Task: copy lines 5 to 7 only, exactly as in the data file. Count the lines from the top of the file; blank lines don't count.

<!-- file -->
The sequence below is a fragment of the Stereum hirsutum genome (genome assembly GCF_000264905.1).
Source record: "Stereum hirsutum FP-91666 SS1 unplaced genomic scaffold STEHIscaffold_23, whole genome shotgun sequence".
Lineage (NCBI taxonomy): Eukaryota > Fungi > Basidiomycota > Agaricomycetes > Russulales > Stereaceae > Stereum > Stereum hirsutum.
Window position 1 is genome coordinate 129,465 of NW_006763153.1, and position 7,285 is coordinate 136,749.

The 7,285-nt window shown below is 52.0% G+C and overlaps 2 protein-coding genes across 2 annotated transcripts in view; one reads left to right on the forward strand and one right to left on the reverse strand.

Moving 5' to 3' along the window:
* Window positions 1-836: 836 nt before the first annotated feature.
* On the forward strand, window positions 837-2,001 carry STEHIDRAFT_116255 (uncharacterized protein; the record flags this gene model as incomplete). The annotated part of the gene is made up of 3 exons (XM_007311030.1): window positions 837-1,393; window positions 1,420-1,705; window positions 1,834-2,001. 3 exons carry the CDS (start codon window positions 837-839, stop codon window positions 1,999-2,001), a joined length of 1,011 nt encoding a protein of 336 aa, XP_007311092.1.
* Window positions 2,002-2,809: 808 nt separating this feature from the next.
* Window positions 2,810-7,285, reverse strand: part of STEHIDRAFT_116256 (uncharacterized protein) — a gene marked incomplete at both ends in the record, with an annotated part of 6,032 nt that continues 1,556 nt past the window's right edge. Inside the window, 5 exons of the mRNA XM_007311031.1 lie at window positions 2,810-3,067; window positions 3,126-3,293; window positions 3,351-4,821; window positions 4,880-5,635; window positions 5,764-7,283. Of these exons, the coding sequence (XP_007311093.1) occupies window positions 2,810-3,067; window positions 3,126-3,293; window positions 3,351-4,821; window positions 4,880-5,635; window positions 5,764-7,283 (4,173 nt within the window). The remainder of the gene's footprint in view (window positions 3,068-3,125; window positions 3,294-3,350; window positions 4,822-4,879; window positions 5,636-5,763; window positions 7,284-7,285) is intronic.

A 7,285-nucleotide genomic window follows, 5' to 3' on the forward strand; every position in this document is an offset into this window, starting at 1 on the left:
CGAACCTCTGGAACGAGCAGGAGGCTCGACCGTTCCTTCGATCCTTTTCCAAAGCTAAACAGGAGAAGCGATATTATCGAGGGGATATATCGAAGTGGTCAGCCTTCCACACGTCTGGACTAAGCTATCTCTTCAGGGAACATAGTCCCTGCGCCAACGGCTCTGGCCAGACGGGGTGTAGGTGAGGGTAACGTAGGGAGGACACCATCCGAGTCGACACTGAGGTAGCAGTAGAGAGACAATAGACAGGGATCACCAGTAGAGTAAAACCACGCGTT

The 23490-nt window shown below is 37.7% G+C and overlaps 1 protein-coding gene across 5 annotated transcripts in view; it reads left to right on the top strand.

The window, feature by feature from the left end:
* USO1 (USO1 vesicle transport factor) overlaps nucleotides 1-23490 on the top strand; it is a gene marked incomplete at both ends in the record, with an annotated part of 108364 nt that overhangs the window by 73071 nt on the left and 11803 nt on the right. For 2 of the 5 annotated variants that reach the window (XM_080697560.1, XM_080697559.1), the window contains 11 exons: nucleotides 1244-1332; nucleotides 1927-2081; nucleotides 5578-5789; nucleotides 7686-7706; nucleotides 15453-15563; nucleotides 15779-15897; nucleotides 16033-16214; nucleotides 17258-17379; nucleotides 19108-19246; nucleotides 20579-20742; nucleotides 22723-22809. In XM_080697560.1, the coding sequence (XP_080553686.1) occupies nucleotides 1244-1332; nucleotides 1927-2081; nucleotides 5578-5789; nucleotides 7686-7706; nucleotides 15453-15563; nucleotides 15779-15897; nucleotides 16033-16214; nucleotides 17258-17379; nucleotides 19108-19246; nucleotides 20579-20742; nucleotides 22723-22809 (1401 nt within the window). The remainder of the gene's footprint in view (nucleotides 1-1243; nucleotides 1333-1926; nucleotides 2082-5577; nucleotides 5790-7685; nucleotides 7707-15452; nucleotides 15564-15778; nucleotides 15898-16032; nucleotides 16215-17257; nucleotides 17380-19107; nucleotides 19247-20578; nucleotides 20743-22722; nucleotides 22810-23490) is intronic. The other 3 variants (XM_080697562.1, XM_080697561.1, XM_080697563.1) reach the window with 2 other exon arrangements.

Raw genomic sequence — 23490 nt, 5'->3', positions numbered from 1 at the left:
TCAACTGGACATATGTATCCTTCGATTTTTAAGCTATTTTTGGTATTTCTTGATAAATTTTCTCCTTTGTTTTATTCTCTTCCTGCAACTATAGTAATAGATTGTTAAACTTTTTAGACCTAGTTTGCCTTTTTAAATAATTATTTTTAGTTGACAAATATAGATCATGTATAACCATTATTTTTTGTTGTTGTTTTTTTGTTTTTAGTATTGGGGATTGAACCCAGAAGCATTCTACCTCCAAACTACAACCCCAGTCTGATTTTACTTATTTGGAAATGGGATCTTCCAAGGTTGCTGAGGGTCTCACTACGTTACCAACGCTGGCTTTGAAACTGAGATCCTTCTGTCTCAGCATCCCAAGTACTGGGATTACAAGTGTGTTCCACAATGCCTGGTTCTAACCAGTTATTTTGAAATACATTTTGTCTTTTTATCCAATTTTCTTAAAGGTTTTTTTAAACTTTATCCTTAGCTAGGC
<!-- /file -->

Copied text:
The 7,285-nt window shown below is 52.0% G+C and overlaps 2 protein-coding genes across 2 annotated transcripts in view; one reads left to right on the forward strand and one right to left on the reverse strand.

Moving 5' to 3' along the window:
* Window positions 1-836: 836 nt before the first annotated feature.